Munich -- Continental raised its 2014 profitability forecast for the second time this year after lower costs for production and supplies and improving demand for cars helped quarterly earnings gain.
Earnings before interest and taxes, and excluding one-time items, acquisitions and disposal, will amount to 11 percent of the German supplier's sales rather than the 10.5 percent previously forecast, the company said today in a statement. The second-quarter margin on that basis was 11.8 percent.
Continental is targeting a fifth consecutive year of record sales in 2014. The company first lifted its forecast in April, saying that the full-year adjusted Ebit margin would "comfortably" exceed 10.5 percent of sales, versus a previous prediction of at least 10 percent.
Second-quarter adjusted Ebit rose 2.6 percent to 1.01 billion euros ($1.35 billion), Continental said. Profit matched the average of eight analyst estimates compiled by Bloomberg.
The supplier has benefitted as carmakers in Europe slowly begin to sell more vehicles as they recover from a six-year contraction sparked by the global recession. Continental has also followed customers into emerging markets that industry executives predicted would grow faster than its home region. Growth in Asian demand has helped earnings this year at French competitor Faurecia and Japanese car producer Nissan Motor Corp.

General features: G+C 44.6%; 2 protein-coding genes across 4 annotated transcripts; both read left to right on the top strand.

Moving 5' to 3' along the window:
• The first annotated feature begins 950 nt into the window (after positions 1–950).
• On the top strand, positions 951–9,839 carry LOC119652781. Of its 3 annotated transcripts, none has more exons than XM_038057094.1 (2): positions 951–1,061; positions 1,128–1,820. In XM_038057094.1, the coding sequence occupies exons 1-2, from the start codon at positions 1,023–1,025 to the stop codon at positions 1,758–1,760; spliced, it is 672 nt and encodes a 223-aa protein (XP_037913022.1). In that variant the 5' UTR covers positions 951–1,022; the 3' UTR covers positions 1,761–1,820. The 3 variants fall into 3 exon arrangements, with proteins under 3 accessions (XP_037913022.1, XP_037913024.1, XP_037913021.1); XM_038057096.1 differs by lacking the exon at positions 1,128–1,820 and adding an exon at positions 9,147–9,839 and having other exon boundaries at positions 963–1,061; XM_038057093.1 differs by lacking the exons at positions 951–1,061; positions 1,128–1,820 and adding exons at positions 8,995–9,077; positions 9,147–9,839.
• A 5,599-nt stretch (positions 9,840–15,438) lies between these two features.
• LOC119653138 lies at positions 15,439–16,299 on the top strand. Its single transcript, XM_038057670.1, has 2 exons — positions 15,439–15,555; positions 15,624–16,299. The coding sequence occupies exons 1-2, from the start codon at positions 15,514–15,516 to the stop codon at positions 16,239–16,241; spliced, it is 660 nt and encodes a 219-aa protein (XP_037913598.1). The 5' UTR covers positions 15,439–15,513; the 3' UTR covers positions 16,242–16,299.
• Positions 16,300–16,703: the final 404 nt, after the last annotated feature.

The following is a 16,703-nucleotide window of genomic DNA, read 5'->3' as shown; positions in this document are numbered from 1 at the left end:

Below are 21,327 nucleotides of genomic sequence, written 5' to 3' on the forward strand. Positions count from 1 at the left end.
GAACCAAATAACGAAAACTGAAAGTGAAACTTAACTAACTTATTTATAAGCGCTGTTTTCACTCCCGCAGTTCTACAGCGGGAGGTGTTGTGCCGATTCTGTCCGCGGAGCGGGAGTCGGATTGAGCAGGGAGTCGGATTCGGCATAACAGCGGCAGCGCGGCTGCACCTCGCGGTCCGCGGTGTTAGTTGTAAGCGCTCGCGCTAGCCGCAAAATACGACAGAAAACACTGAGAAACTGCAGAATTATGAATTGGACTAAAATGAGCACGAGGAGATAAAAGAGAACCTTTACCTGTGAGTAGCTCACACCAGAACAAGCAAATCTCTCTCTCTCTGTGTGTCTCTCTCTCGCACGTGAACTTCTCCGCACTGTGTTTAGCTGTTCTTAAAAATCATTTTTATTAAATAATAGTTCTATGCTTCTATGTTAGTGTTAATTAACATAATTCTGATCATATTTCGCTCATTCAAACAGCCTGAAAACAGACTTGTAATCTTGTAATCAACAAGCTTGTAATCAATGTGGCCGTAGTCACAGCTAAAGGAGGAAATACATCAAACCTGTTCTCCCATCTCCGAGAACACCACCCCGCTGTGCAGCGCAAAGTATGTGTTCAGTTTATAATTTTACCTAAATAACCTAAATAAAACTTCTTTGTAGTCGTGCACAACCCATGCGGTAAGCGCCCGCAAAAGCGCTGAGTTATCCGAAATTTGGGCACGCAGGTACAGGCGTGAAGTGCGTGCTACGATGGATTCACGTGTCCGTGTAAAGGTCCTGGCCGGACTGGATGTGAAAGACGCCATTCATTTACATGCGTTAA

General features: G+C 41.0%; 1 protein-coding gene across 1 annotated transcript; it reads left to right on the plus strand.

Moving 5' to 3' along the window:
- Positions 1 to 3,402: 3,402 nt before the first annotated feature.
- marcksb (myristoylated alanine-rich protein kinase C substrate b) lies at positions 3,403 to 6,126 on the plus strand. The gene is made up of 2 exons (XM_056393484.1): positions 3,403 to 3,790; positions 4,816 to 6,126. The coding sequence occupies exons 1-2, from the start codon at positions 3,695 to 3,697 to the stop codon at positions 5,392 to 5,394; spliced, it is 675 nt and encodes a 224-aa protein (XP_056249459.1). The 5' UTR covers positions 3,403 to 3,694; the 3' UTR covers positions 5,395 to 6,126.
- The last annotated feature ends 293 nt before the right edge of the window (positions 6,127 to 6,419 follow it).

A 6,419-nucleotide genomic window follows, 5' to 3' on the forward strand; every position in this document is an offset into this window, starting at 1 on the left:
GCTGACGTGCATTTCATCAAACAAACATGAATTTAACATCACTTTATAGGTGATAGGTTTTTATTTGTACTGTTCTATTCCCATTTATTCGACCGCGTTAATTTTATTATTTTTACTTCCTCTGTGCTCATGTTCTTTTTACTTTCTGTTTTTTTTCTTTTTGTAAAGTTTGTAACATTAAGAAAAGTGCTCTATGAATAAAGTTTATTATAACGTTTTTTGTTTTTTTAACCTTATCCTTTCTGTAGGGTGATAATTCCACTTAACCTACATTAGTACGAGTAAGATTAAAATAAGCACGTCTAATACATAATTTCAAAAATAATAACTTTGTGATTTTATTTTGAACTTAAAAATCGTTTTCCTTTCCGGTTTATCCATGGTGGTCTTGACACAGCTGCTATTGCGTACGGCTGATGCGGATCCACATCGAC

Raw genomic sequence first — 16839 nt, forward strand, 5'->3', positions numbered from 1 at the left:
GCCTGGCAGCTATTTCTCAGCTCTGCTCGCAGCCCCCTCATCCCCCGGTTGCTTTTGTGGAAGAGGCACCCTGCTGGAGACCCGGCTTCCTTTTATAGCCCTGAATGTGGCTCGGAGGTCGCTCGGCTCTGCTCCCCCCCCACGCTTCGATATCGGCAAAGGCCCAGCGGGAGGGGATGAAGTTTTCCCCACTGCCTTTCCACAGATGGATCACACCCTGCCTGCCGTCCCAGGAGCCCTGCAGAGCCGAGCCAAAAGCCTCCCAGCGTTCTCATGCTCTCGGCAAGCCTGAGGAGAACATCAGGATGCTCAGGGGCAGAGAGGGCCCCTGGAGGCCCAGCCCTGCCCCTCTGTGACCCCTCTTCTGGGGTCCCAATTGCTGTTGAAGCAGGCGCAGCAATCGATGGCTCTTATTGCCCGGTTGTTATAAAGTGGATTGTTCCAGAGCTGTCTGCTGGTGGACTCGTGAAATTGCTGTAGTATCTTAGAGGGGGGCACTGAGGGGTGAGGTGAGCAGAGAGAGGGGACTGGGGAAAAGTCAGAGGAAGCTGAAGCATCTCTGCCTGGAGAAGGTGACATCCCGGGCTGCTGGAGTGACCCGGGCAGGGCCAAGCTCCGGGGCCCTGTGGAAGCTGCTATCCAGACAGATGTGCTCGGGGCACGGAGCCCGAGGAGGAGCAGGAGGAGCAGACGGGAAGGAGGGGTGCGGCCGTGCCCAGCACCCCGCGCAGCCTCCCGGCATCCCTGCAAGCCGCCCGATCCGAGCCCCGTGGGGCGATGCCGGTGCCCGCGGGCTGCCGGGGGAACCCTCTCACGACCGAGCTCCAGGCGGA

"The favorable development of raw material costs as well as continual improvements in efficiency contributed to the more positive forecast," CEO Elmar Degenhart said in the statement.
The company is seeking to outpace broader auto-market gains by focusing on components that enhance driving safety, reduce vehicle emissions and enable in-car communication links.
No large takeovers planned
Separately, Continental’s finance chief, Wolfgang Schaefer, told Reuters in an interview today that the supplier had no plans for further large takeovers in the coming months after agreeing in February to buy U.S. rubber firm Veyance Technologies.
"Do not expect the announcement of another larger takeover in the next months," Schaefer said, adding that Continental, which has further cut net debt and boasts almost 6 billion euros ($8.04 billion) of liquidity, will keep looking for smaller deals in non-automotive segments to curb reliance on volatile car markets.
Schaefer added that third-quarter business to date shows that the company is well on track to achieve its 34.5 billion euro 2014 sales goal despite growing currency headwinds.
The CFO said that the Ukraine crisis was hurting business in Russia but this accounted for less than 1 percent of Continental's total group revenue.
"We do not expect things to recover in the coming months," Schaefer said, noting that first-half car production in Russia had plunged 10 percent.
Bloomberg and Reuters contributed to this report